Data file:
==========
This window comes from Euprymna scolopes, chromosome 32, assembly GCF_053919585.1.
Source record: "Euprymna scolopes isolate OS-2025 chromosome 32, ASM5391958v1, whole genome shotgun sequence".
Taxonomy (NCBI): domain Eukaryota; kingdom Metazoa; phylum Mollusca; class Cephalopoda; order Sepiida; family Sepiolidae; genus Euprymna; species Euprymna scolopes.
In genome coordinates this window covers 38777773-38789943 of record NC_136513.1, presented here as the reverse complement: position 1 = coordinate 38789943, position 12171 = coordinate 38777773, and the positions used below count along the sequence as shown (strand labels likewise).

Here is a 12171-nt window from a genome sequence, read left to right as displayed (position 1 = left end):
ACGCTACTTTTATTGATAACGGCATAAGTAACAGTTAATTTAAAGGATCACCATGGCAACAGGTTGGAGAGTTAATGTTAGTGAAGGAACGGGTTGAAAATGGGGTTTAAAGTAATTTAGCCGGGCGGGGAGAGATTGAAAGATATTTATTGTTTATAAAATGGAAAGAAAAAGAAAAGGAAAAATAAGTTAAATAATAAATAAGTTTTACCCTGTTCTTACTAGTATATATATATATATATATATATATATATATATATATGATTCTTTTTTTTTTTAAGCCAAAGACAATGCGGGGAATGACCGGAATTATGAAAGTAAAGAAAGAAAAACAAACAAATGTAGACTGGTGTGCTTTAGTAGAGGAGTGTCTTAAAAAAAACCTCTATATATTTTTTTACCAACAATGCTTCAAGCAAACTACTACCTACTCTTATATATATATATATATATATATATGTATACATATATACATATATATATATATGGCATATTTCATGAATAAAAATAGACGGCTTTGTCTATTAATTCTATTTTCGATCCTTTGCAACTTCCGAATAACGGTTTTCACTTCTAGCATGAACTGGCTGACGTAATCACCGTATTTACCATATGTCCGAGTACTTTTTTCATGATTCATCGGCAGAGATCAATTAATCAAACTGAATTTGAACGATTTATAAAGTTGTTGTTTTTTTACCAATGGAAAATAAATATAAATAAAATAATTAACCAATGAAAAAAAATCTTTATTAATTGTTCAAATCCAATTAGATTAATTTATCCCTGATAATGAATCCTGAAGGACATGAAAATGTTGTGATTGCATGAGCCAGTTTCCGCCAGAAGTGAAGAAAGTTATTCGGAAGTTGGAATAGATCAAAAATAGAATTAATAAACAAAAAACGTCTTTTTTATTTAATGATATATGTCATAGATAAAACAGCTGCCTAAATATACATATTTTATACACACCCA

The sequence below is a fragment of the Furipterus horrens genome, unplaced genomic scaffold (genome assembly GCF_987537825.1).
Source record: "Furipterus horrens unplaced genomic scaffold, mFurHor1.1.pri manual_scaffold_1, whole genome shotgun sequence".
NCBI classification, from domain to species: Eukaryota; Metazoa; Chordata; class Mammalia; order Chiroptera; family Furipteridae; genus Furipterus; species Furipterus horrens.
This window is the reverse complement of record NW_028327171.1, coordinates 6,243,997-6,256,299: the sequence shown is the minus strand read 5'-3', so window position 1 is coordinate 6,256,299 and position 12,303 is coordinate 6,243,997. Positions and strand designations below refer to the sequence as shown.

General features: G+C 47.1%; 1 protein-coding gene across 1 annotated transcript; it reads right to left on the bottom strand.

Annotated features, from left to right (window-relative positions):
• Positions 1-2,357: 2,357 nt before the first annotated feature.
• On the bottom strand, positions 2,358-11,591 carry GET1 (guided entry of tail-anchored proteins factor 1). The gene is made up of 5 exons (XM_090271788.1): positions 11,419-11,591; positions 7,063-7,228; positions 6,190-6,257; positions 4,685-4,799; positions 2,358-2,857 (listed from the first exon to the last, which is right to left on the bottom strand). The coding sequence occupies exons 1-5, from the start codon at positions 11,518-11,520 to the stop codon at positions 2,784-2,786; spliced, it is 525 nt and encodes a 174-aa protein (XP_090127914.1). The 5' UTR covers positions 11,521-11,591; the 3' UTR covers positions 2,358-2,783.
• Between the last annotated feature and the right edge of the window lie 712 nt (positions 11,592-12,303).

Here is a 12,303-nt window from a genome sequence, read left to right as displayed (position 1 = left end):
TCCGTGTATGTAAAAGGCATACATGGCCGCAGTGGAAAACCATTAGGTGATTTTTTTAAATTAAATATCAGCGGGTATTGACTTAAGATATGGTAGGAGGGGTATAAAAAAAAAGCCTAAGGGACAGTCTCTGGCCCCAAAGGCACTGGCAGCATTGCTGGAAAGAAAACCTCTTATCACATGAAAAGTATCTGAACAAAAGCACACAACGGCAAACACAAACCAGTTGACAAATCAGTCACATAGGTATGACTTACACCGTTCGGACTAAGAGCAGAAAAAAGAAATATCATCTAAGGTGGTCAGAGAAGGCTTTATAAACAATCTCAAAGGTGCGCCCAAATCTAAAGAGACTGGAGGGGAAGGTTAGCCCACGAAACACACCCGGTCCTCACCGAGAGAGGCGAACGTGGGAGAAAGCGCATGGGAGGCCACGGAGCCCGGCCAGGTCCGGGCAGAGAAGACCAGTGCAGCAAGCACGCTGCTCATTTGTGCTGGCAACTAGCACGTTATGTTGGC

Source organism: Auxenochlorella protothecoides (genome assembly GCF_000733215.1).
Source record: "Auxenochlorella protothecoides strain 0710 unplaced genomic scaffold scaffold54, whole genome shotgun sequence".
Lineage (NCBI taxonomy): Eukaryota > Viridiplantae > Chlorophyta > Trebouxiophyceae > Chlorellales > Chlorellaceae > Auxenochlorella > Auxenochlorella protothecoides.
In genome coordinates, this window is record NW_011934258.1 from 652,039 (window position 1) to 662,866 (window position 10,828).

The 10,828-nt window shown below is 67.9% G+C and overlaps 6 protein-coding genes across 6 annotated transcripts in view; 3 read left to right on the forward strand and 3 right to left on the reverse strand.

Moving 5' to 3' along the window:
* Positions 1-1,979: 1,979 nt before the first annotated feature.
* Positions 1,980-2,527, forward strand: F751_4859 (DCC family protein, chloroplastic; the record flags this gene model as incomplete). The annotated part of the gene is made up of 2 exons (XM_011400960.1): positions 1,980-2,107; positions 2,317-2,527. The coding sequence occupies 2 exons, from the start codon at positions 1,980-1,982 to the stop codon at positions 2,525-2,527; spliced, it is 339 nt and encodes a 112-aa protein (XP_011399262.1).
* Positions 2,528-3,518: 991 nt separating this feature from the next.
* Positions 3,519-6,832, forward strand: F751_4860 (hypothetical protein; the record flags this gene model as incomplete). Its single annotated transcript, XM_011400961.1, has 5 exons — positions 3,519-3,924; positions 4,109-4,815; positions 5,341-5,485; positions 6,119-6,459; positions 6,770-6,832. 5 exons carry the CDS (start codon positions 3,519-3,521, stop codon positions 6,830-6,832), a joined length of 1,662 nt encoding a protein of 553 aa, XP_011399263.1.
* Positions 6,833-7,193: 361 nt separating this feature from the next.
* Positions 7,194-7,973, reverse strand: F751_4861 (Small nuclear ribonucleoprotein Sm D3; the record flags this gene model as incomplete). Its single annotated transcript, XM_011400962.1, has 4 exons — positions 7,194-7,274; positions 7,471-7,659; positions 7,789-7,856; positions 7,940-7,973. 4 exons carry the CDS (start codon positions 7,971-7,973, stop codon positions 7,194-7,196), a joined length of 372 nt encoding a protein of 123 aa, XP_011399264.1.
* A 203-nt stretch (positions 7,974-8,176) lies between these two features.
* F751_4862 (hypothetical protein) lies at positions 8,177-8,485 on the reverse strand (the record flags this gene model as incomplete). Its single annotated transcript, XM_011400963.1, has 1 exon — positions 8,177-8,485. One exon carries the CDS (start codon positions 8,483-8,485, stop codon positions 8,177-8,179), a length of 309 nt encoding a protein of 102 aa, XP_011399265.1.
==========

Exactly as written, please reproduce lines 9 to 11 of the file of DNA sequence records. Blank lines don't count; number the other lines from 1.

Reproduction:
NCBI classification, from domain to species: Eukaryota; Metazoa; Chordata; class Mammalia; order Chiroptera; family Furipteridae; genus Furipterus; species Furipterus horrens.
This window is the reverse complement of record NW_028327171.1, coordinates 6,243,997-6,256,299: the sequence shown is the minus strand read 5'-3', so window position 1 is coordinate 6,256,299 and position 12,303 is coordinate 6,243,997. Positions and strand designations below refer to the sequence as shown.

General features: G+C 47.1%; 1 protein-coding gene across 1 annotated transcript; it reads right to left on the bottom strand.